Kathleen Moore, MD, discusses the safety and efficacy profile of niraparib, based on data from the phase 3 trials, PRIMA; ENGOT-OV16/NOVA, and NORA.
Kathleen Moore, MD, director of the Oklahoma TSET Phase 1 Program and associate professor in the section of gynecologic oncology at the College of Medicine at the University of Oklahoma, discusses the safety and efficacy profile of niraparib (Zejula), based on data from the phase 3 trials, PRIMA; (NCT02655016), ENGOT-OV16/NOVA (NOVA; NCT01847274), and NORA (NCT03705156), which were presented during the American Society of Clinical Oncology (ASCO) Annual Meeting 2021.
According to Moore, the key takeaway is that there is not much of a difference in the safety profile of niraparib if it is used in the first-line setting versus the second-line setting. As with most PARP inhibitors, the most common adverse events (AEs) are hematologic and gastrointestinal. Thrombocytopenia was the most common hematologic AE, though it declined with individualized dosing. Grade 3 or higher anemia occurred in approximately 25% of patients. Fatigue and nausea were also observed in patients treated with niraparib during the study.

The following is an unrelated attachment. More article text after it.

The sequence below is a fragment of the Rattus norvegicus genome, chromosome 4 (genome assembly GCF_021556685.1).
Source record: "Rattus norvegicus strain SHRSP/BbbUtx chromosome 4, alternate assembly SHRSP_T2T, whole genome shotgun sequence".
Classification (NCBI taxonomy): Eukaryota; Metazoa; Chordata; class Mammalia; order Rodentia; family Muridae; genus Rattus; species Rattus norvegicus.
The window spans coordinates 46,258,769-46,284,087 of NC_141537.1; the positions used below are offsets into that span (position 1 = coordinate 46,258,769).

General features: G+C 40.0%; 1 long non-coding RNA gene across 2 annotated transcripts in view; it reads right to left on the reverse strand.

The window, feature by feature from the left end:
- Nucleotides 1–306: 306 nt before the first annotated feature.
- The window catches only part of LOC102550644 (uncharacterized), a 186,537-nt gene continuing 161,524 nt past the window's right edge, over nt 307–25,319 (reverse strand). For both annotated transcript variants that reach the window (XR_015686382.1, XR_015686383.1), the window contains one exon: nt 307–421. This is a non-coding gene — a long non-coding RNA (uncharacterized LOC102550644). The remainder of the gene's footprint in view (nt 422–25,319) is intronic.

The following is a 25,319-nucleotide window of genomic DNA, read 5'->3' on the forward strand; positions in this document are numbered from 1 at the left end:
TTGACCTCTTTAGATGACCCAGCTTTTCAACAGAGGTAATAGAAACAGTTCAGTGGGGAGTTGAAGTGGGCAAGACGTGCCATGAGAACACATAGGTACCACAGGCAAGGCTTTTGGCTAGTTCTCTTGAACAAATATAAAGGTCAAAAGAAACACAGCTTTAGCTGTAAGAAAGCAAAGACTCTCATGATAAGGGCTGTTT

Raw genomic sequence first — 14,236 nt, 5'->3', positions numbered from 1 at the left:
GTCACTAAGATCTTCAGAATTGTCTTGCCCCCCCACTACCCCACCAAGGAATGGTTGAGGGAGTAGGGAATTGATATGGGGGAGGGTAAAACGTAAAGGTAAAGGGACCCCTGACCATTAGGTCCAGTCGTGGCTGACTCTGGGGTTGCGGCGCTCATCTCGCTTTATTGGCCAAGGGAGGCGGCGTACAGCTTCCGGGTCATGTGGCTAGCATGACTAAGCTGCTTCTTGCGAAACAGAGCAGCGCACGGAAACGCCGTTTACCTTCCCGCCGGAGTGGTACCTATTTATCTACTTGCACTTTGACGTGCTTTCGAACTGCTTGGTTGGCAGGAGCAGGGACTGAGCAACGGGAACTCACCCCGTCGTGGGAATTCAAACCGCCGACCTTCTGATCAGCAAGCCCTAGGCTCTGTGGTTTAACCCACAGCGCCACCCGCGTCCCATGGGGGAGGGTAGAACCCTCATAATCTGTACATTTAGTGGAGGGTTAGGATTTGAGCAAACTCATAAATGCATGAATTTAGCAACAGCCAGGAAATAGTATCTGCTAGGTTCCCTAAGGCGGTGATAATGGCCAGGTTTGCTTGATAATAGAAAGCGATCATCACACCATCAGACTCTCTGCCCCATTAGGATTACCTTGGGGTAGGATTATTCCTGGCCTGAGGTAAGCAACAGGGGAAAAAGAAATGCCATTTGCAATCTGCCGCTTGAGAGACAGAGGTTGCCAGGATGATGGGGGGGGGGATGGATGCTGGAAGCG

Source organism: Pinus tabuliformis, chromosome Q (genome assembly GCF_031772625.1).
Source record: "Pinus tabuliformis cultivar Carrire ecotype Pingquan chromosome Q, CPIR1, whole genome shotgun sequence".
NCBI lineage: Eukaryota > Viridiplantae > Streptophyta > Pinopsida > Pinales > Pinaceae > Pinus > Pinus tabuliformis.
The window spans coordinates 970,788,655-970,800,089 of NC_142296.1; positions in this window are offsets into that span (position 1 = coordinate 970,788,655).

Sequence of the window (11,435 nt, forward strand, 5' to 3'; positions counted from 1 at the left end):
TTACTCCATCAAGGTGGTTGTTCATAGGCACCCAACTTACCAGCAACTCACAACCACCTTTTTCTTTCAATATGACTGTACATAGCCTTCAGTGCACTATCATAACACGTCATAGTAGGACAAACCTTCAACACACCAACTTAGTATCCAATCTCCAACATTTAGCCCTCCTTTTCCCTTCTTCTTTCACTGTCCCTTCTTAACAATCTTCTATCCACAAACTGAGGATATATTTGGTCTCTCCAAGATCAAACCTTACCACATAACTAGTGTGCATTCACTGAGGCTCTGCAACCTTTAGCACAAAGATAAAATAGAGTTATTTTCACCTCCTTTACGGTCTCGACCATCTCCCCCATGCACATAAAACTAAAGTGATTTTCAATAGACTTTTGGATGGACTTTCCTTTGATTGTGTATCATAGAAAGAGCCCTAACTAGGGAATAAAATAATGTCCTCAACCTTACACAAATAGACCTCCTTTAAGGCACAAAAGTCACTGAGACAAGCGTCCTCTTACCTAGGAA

However, according to Moore, through preventative medications and setting certain expectations for patients, these AEs tend to be controllable. Efficacy was also consistent across the studies, especially in patients with BRCA-mutated ovarian cancer.